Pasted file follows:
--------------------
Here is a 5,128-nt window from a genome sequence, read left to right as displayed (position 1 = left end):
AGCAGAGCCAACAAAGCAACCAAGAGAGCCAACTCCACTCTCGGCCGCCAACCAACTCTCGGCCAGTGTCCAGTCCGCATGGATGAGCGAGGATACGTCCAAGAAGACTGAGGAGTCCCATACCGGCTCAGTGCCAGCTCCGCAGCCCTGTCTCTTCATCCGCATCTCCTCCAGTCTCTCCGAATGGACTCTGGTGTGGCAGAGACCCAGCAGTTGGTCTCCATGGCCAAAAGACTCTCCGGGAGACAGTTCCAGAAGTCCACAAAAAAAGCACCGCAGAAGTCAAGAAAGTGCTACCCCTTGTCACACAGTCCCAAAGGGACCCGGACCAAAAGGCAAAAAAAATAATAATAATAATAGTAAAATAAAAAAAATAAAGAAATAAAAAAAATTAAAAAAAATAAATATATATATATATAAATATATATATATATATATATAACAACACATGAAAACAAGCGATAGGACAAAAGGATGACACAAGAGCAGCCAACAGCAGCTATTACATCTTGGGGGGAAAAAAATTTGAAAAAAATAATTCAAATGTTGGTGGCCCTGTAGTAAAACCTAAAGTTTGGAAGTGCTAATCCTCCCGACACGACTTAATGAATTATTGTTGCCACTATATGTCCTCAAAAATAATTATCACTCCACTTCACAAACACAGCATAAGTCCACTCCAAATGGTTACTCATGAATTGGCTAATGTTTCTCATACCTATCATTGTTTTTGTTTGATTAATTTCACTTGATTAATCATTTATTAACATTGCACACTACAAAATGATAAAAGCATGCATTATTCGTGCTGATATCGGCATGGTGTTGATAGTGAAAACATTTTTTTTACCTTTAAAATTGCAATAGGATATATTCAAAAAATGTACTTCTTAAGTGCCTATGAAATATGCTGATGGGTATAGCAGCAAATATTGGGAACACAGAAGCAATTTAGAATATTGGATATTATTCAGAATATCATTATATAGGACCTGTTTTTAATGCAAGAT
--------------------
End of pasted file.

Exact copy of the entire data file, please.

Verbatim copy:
Here is a 5,128-nt window from a genome sequence, read left to right as displayed (position 1 = left end):
AGCAGAGCCAACAAAGCAACCAAGAGAGCCAACTCCACTCTCGGCCGCCAACCAACTCTCGGCCAGTGTCCAGTCCGCATGGATGAGCGAGGATACGTCCAAGAAGACTGAGGAGTCCCATACCGGCTCAGTGCCAGCTCCGCAGCCCTGTCTCTTCATCCGCATCTCCTCCAGTCTCTCCGAATGGACTCTGGTGTGGCAGAGACCCAGCAGTTGGTCTCCATGGCCAAAAGACTCTCCGGGAGACAGTTCCAGAAGTCCACAAAAAAAGCACCGCAGAAGTCAAGAAAGTGCTACCCCTTGTCACACAGTCCCAAAGGGACCCGGACCAAAAGGCAAAAAAAATAATAATAATAATAGTAAAATAAAAAAAATAAAGAAATAAAAAAAATTAAAAAAAATAAATATATATATATATAAATATATATATATATATATATAACAACACATGAAAACAAGCGATAGGACAAAAGGATGACACAAGAGCAGCCAACAGCAGCTATTACATCTTGGGGGGAAAAAAATTTGAAAAAAATAATTCAAATGTTGGTGGCCCTGTAGTAAAACCTAAAGTTTGGAAGTGCTAATCCTCCCGACACGACTTAATGAATTATTGTTGCCACTATATGTCCTCAAAAATAATTATCACTCCACTTCACAAACACAGCATAAGTCCACTCCAAATGGTTACTCATGAATTGGCTAATGTTTCTCATACCTATCATTGTTTTTGTTTGATTAATTTCACTTGATTAATCATTTATTAACATTGCACACTACAAAATGATAAAAGCATGCATTATTCGTGCTGATATCGGCATGGTGTTGATAGTGAAAACATTTTTTTTACCTTTAAAATTGCAATAGGATATATTCAAAAAATGTACTTCTTAAGTGCCTATGAAATATGCTGATGGGTATAGCAGCAAATATTGGGAACACAGAAGCAATTTAGAATATTGGATATTATTCAGAATATCATTATATAGGACCTGTTTTTAATGCAAGAT